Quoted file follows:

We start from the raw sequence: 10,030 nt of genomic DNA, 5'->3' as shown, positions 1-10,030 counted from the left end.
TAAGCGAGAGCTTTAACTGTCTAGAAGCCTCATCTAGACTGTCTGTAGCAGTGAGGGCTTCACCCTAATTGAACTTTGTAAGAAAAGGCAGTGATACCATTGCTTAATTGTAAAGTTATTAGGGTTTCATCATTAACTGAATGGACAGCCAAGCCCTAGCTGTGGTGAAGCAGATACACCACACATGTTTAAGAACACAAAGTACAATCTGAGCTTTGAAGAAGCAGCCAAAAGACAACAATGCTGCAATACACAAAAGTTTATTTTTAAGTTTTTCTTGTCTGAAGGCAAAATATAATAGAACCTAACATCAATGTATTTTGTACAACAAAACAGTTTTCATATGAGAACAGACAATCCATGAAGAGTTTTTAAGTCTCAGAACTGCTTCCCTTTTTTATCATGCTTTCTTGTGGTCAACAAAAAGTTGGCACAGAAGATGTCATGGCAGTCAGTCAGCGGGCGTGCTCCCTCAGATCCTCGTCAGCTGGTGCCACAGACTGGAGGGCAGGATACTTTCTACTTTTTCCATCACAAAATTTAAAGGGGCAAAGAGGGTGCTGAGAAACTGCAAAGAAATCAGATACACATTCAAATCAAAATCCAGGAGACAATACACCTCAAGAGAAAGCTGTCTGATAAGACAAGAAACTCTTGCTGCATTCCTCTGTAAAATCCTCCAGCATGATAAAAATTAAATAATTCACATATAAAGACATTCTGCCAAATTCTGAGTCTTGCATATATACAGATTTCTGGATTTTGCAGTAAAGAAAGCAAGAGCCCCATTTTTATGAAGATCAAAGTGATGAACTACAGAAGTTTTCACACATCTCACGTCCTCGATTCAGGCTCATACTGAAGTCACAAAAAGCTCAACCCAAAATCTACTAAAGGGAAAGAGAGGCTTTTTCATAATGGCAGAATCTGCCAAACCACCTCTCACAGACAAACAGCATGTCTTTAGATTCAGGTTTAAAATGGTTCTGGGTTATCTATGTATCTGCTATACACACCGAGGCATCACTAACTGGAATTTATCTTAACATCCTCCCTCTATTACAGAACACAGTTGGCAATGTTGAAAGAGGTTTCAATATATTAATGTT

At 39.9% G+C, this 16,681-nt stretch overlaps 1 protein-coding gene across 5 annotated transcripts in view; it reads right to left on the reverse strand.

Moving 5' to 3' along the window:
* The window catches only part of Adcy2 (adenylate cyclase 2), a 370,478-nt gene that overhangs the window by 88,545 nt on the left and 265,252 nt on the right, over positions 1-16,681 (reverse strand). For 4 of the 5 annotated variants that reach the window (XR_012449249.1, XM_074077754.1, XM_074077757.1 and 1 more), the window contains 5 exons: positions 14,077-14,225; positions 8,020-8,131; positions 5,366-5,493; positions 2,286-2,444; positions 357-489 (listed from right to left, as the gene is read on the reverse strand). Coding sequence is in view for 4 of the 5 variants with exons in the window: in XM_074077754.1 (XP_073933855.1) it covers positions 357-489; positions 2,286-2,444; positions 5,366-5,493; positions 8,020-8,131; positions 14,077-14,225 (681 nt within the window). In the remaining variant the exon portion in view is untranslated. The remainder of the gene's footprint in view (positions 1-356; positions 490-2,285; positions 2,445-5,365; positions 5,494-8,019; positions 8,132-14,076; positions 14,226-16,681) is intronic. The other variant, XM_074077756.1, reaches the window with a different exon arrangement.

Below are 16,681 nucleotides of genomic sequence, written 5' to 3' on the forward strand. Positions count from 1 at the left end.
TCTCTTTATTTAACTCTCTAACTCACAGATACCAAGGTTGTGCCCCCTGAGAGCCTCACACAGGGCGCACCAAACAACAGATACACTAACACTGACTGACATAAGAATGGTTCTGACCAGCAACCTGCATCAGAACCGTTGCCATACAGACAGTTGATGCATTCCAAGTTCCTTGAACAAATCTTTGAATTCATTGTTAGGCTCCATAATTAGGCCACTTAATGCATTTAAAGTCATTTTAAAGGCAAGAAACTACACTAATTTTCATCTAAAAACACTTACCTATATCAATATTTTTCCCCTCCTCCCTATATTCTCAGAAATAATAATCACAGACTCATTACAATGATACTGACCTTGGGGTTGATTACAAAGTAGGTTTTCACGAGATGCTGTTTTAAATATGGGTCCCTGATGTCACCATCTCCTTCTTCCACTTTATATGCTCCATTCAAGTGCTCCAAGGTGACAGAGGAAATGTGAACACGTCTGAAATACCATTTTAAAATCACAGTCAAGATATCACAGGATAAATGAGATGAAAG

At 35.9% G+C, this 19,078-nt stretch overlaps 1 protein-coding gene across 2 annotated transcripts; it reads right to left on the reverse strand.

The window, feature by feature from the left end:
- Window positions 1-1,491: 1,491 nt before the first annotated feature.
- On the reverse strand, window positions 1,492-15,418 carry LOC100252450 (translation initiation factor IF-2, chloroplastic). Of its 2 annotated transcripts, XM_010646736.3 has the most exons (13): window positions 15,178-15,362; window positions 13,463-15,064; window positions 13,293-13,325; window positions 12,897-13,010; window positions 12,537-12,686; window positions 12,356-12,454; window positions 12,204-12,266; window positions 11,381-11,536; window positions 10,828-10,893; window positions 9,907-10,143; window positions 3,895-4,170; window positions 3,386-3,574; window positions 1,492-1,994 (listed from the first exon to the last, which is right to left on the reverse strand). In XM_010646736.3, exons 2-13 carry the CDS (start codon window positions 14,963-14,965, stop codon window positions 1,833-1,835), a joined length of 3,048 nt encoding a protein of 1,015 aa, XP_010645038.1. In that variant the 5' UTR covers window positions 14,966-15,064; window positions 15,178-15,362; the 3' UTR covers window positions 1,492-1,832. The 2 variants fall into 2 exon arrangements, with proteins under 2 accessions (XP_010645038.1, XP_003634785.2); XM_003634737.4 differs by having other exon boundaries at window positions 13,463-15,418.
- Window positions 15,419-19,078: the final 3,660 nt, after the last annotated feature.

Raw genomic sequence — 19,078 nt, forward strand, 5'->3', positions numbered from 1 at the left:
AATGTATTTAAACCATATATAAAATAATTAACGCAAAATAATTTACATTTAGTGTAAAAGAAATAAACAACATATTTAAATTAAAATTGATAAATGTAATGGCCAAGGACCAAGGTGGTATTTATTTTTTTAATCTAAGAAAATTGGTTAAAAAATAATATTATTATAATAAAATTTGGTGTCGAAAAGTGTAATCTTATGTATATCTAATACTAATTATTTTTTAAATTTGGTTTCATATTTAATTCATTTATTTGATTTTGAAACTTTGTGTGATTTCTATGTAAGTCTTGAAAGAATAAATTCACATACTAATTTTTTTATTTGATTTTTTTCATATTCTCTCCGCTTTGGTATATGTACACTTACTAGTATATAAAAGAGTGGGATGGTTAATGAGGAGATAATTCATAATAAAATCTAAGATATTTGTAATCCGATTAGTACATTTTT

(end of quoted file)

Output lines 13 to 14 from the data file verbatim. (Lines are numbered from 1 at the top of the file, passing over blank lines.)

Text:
Raw genomic sequence — 19,078 nt, forward strand, 5'->3', positions numbered from 1 at the left:
AATGTATTTAAACCATATATAAAATAATTAACGCAAAATAATTTACATTTAGTGTAAAAGAAATAAACAACATATTTAAATTAAAATTGATAAATGTAATGGCCAAGGACCAAGGTGGTATTTATTTTTTTAATCTAAGAAAATTGGTTAAAAAATAATATTATTATAATAAAATTTGGTGTCGAAAAGTGTAATCTTATGTATATCTAATACTAATTATTTTTTAAATTTGGTTTCATATTTAATTCATTTATTTGATTTTGAAACTTTGTGTGATTTCTATGTAAGTCTTGAAAGAATAAATTCACATACTAATTTTTTTATTTGATTTTTTTCATATTCTCTCCGCTTTGGTATATGTACACTTACTAGTATATAAAAGAGTGGGATGGTTAATGAGGAGATAATTCATAATAAAATCTAAGATATTTGTAATCCGATTAGTACATTTTT